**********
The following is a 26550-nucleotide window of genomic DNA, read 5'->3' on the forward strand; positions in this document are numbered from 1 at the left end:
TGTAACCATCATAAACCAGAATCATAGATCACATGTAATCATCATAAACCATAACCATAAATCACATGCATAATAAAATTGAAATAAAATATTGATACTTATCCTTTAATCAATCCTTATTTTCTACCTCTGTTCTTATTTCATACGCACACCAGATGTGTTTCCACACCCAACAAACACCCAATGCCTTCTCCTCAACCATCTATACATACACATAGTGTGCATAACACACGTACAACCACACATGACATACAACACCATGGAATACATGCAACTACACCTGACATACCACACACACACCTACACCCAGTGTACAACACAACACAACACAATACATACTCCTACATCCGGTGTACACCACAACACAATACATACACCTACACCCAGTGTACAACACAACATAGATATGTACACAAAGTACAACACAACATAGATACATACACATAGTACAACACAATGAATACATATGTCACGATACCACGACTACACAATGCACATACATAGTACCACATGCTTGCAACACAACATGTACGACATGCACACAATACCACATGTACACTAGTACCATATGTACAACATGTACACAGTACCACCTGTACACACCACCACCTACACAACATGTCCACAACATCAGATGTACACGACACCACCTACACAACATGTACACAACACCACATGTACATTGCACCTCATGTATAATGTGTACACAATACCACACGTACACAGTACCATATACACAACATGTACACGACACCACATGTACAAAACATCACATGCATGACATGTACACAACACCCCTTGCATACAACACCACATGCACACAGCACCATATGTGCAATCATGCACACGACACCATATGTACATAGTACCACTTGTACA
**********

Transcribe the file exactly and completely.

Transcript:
The following is a 26550-nucleotide window of genomic DNA, read 5'->3' on the forward strand; positions in this document are numbered from 1 at the left end:
TGTAACCATCATAAACCAGAATCATAGATCACATGTAATCATCATAAACCATAACCATAAATCACATGCATAATAAAATTGAAATAAAATATTGATACTTATCCTTTAATCAATCCTTATTTTCTACCTCTGTTCTTATTTCATACGCACACCAGATGTGTTTCCACACCCAACAAACACCCAATGCCTTCTCCTCAACCATCTATACATACACATAGTGTGCATAACACACGTACAACCACACATGACATACAACACCATGGAATACATGCAACTACACCTGACATACCACACACACACCTACACCCAGTGTACAACACAACACAACACAATACATACTCCTACATCCGGTGTACACCACAACACAATACATACACCTACACCCAGTGTACAACACAACATAGATATGTACACAAAGTACAACACAACATAGATACATACACATAGTACAACACAATGAATACATATGTCACGATACCACGACTACACAATGCACATACATAGTACCACATGCTTGCAACACAACATGTACGACATGCACACAATACCACATGTACACTAGTACCATATGTACAACATGTACACAGTACCACCTGTACACACCACCACCTACACAACATGTCCACAACATCAGATGTACACGACACCACCTACACAACATGTACACAACACCACATGTACATTGCACCTCATGTATAATGTGTACACAATACCACACGTACACAGTACCATATACACAACATGTACACGACACCACATGTACAAAACATCACATGCATGACATGTACACAACACCCCTTGCATACAACACCACATGCACACAGCACCATATGTGCAATCATGCACACGACACCATATGTACATAGTACCACTTGTACA